An 84-year-old woman with a past medical history significant for hyperlipidemia and hypertension presented with one month of anorexia, right upper quadrant pain, nausea, night sweats and a weight loss of 5.9 kg over three months. One week before presentation she developed a cough with purulent sputum production and occasional streaks of blood. She was a nonsmoker and her surgical history was significant for a cholecystectomy five years ago. Physical examination revealed a thin woman with no respiratory distress. Vital signs were stable and auscultation of the chest revealed crackles over the right lower posterior hemi-thorax.
There was tenderness in the right upper quadrant of the abdomen, with hypoactive bowel sounds and no peritoneal signs. There were no palpable masses or hepatosplenomegaly; the remainder of the physical examination was normal. Laboratory tests revealed a white blood cell count of 21×109/L (differential of 72% granulocytes, 16% lymphocytes, 8% monocytes and 4% bands), an aspartate aminotransferase level of 199 U/L (normal 14 U/L to 48 U/L), an alanine aminotransferase level of 89 U/L (normal 8 U/L to 50 U/L), an alkaline phosphatase level of 123 U/L (normal 40 U/L to 120 U/L) and a serum bilirubin level of 30.78 pmol/L (normal 0 pmol/L to 22 pmol/L). The total protein and gamma glutamyl transferase levels were normal, as were the remainder of the routine laboratory tests. A chest radiograph at the time of admission (Figure 1) showed a cavitary lesion present in the right lower lobe. ventolin inhalers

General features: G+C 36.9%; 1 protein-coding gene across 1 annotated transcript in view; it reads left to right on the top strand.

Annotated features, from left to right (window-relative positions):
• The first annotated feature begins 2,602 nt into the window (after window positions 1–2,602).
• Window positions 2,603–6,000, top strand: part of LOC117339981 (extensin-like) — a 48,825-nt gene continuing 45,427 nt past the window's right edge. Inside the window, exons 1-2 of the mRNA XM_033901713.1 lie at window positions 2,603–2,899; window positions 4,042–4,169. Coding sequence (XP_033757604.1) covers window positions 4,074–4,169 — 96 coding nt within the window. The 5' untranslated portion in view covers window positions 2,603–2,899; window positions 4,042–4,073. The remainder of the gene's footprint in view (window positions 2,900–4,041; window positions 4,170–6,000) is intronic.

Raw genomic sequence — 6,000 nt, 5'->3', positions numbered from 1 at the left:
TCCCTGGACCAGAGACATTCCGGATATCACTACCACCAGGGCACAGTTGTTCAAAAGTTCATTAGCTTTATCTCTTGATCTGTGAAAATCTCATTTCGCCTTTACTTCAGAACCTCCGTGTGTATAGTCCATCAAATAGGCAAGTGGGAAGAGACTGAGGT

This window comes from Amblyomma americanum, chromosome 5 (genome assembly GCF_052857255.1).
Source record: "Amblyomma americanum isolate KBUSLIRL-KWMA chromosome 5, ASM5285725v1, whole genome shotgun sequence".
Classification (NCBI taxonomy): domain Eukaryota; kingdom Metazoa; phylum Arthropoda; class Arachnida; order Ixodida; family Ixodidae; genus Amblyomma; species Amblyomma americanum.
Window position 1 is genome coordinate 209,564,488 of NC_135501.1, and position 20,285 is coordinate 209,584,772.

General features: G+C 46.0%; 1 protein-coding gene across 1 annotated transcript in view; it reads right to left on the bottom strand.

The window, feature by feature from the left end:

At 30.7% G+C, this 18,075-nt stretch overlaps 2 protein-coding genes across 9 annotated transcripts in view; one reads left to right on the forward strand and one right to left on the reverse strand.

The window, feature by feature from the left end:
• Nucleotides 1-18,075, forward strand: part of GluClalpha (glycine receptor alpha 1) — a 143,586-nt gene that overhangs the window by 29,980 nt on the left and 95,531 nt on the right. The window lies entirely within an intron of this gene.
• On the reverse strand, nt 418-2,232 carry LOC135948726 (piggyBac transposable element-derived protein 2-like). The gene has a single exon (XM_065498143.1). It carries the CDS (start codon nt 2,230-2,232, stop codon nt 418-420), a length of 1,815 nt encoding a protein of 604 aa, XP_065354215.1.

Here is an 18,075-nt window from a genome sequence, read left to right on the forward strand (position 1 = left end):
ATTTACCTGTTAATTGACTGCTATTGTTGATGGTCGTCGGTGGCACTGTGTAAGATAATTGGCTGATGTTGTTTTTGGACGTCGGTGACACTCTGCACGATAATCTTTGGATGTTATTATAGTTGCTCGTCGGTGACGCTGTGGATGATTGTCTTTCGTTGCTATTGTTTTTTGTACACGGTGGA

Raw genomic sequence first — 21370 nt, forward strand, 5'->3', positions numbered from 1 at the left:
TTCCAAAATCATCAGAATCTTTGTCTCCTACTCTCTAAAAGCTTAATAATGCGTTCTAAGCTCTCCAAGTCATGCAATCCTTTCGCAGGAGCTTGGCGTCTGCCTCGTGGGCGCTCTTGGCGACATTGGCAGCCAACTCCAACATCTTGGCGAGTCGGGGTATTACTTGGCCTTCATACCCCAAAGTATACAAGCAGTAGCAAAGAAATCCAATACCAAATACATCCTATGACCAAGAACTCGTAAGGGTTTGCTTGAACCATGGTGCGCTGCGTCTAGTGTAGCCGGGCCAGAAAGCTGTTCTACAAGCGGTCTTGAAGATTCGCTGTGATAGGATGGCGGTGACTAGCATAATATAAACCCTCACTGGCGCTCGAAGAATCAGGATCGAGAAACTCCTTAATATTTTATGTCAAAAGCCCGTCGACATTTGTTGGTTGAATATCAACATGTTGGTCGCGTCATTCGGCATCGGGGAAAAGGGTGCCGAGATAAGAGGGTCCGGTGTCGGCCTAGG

Figure 1) A posteroanterior chest radiograph taken at the time of admission showing a cavitary lesion in the right lower lobe